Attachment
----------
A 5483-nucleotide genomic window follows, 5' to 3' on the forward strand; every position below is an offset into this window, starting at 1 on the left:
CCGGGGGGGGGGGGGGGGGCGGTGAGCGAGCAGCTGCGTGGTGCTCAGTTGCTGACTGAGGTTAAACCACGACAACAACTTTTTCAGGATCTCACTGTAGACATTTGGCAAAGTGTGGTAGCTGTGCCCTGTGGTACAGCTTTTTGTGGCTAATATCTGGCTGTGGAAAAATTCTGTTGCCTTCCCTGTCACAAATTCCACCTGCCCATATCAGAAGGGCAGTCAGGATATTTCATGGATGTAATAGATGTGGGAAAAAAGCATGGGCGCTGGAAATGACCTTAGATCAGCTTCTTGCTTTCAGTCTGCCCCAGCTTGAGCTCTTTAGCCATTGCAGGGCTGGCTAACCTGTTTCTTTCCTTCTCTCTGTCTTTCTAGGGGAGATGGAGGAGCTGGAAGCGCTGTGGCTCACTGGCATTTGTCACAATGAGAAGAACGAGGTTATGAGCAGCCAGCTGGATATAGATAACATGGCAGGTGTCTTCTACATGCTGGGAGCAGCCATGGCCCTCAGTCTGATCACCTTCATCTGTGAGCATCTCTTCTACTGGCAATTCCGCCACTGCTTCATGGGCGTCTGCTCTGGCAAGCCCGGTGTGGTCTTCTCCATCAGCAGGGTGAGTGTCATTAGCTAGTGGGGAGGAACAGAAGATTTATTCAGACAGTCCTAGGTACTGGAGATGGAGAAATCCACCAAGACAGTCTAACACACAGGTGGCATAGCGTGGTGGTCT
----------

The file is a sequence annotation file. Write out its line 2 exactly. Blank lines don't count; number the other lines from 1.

CCGGGGGGGGGGGGGGGGGCGGTGAGCGAGCAGCTGCGTGGTGCTCAGTTGCTGACTGAGGTTAAACCACGACAACAACTTTTTCAGGATCTCACTGTAGACATTTGGCAAAGTGTGGTAGCTGTGCCCTGTGGTACAGCTTTTTGTGGCTAATATCTGGCTGTGGAAAAATTCTGTTGCCTTCCCTGTCACAAATTCCACCTGCCCATATCAGAAGGGCAGTCAGGATATTTCATGGATGTAATAGATGTGGGAAAAAAGCATGGGCGCTGGAAATGACCTTAGATCAGCTTCTTGCTTTCAGTCTGCCCCAGCTTGAGCTCTTTAGCCATTGCAGGGCTGGCTAACCTGTTTCTTTCCTTCTCTCTGTCTTTCTAGGGGAGATGGAGGAGCTGGAAGCGCTGTGGCTCACTGGCATTTGTCACAATGAGAAGAACGAGGTTATGAGCAGCCAGCTGGATATAGATAACATGGCAGGTGTCTTCTACATGCTGGGAGCAGCCATGGCCCTCAGTCTGATCACCTTCATCTGTGAGCATCTCTTCTACTGGCAATTCCGCCACTGCTTCATGGGCGTCTGCTCTGGCAAGCCCGGTGTGGTCTTCTCCATCAGCAGGGTGAGTGTCATTAGCTAGTGGGGAGGAACAGAAGATTTATTCAGACAGTCCTAGGTACTGGAGATGGAGAAATCCACCAAGACAGTCTAACACACAGGTGGCATAGCGTGGTGGTCT